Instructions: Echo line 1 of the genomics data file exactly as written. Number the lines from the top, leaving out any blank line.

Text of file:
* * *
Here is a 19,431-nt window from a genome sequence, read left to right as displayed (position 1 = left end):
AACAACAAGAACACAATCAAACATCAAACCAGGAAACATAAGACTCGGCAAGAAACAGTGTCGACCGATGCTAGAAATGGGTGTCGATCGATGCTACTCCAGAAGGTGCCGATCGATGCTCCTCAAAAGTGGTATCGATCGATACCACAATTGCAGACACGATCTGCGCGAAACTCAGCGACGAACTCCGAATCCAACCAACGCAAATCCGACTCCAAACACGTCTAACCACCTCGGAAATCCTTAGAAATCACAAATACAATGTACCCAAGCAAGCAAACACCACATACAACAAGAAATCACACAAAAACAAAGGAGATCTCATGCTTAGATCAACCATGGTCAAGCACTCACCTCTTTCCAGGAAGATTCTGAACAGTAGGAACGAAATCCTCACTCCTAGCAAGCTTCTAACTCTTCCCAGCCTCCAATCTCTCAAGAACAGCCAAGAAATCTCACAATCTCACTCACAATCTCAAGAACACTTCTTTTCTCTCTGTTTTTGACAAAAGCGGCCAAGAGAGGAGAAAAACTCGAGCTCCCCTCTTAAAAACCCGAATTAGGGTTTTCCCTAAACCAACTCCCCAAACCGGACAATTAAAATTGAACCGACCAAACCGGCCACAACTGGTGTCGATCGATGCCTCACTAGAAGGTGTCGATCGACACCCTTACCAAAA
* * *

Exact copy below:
Here is a 19,431-nt window from a genome sequence, read left to right as displayed (position 1 = left end):